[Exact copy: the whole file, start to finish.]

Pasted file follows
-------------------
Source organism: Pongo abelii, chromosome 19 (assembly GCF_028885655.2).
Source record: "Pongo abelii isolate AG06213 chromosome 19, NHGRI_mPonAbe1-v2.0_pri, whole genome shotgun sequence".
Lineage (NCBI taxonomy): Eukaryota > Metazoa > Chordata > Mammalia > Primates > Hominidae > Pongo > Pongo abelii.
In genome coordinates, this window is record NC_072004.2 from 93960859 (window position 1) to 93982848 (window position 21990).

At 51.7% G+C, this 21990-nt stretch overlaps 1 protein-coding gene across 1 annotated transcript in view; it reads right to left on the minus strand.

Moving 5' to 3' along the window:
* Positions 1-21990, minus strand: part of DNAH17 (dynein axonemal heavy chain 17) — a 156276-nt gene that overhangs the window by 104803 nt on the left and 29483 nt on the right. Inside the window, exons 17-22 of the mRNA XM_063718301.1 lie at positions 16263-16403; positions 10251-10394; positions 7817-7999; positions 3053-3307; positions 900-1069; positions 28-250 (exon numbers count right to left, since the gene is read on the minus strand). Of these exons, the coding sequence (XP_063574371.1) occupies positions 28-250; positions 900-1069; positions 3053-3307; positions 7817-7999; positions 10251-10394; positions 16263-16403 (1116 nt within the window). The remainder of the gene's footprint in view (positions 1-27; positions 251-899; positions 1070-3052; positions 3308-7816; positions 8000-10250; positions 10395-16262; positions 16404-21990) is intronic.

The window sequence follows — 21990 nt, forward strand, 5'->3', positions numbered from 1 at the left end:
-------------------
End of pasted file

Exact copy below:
Source organism: Pongo abelii, chromosome 19 (assembly GCF_028885655.2).
Source record: "Pongo abelii isolate AG06213 chromosome 19, NHGRI_mPonAbe1-v2.0_pri, whole genome shotgun sequence".
Lineage (NCBI taxonomy): Eukaryota > Metazoa > Chordata > Mammalia > Primates > Hominidae > Pongo > Pongo abelii.
In genome coordinates, this window is record NC_072004.2 from 93960859 (window position 1) to 93982848 (window position 21990).

At 51.7% G+C, this 21990-nt stretch overlaps 1 protein-coding gene across 1 annotated transcript in view; it reads right to left on the minus strand.

Moving 5' to 3' along the window:
* Positions 1-21990, minus strand: part of DNAH17 (dynein axonemal heavy chain 17) — a 156276-nt gene that overhangs the window by 104803 nt on the left and 29483 nt on the right. Inside the window, exons 17-22 of the mRNA XM_063718301.1 lie at positions 16263-16403; positions 10251-10394; positions 7817-7999; positions 3053-3307; positions 900-1069; positions 28-250 (exon numbers count right to left, since the gene is read on the minus strand). Of these exons, the coding sequence (XP_063574371.1) occupies positions 28-250; positions 900-1069; positions 3053-3307; positions 7817-7999; positions 10251-10394; positions 16263-16403 (1116 nt within the window). The remainder of the gene's footprint in view (positions 1-27; positions 251-899; positions 1070-3052; positions 3308-7816; positions 8000-10250; positions 10395-16262; positions 16404-21990) is intronic.

The window sequence follows — 21990 nt, forward strand, 5'->3', positions numbered from 1 at the left end: